Skip to main content

For more wine advice and reviews, recipes, restaurant news and more, sign up to receive our Good Taste newsletter in your inbox every Wednesday.

Even before the stringent two alcoholic drinks a week guidelines were released last week, requests for recommendations of non-alcoholic wines have been increasing. Such e-mails were commonplace as abstinence challenges approached, in the form of Dry Januarys and Februarys or Sober October, but now they are almost a daily occurrence. Many people are looking to reduce consumption or, in some instances, exclude alcohol completely.

The unfortunate reality is the alcohol-free wine category isn’t as robust as its beer, cider and spirits counterparts. To my taste, most “no alcohol” wines are pale imitations, lacking the complexity and interest of the real thing, with one-dimensional flavours that usually range from peculiar to horrid. Sugar is typically used as a stand-in for alcohol, so these products can be sweet to the point of cloying, while low-calorie options are often bland and dilute without the crutch of residual sweetness.

A satisfyingly well-made wine has mouthfeel – one of those words, like “moist” or “slacks,” that gives some people the ick – but is useful term to encapsulate the texture, weight, depth of flavour and length from a lingering aftertaste you’ll sense from each sip. Most of the non-alcoholic wines fail to deliver a similar satisfaction or pleasure.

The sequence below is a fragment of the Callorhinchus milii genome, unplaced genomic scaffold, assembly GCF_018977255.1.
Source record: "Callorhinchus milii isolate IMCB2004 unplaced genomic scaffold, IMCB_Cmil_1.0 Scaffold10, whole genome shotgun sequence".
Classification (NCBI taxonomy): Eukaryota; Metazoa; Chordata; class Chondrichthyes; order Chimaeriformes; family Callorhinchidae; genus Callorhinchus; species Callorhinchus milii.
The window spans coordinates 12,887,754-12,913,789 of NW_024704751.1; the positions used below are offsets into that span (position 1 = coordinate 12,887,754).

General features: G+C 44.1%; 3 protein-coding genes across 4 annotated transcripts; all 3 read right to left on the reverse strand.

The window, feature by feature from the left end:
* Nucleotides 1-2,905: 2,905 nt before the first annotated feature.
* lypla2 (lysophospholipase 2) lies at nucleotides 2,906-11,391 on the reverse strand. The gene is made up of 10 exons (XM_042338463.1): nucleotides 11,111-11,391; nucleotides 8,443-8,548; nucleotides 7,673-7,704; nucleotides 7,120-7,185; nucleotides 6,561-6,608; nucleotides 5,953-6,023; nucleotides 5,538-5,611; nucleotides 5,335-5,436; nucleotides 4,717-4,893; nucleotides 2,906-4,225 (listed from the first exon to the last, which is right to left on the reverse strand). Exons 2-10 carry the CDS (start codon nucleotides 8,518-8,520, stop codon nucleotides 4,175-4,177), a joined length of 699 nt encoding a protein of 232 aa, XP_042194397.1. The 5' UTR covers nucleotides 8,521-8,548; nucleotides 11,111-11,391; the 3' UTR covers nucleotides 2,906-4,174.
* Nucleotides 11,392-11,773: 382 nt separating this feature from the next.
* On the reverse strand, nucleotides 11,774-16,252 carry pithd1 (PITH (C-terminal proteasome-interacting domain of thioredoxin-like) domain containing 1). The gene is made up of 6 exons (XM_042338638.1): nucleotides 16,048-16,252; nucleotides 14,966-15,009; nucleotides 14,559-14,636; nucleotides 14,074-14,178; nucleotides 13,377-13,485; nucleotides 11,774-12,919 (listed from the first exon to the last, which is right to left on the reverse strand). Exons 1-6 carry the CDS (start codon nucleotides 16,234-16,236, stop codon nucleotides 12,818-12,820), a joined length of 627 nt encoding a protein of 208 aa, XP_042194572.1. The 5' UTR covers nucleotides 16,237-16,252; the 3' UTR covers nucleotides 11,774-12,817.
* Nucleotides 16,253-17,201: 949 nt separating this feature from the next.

A few non-alcoholic wines that made an impression have been featured in articles. Recent highlights include the enjoyable rosé and rieslings from the Leitz Eins Zwei Zero Alcohol range. Italian wine and liqueur producer, Bottega produces a tasty albeit overtly sweet sparkling rosé, 0 Rosé. (Breaking news: I’ve just tasted a pleasant recent addition to LCBO outlets, Nozeco, a flavourful non-alcoholic sparkling wine made with muscat and chardonnay grapes grown in France.)

Appealing non-alcoholic red wines continue to be elusive.

The real excitement in the category stems from innovative vinous products that creatively layer in elegant and complex botanicals such as Benjamin Bridge’s Piquette Zero or character through effective use of vinegar to construct worthy wine alternatives, notably Jukes Cordials or Proxies. This category, which is developing quickly and getting better all the time, looks to be the best stand-in when abstaining from a glass of wine.

E-mail your wine and spirits questions to The Globe. Look for answers to select questions to appear in the Good Taste newsletter and on The Globe and Mail website.

Your Globe

Build your personal news feed

Follow the author of this article:

Follow topics related to this article:

Check Following for new articles

Interact with The Globe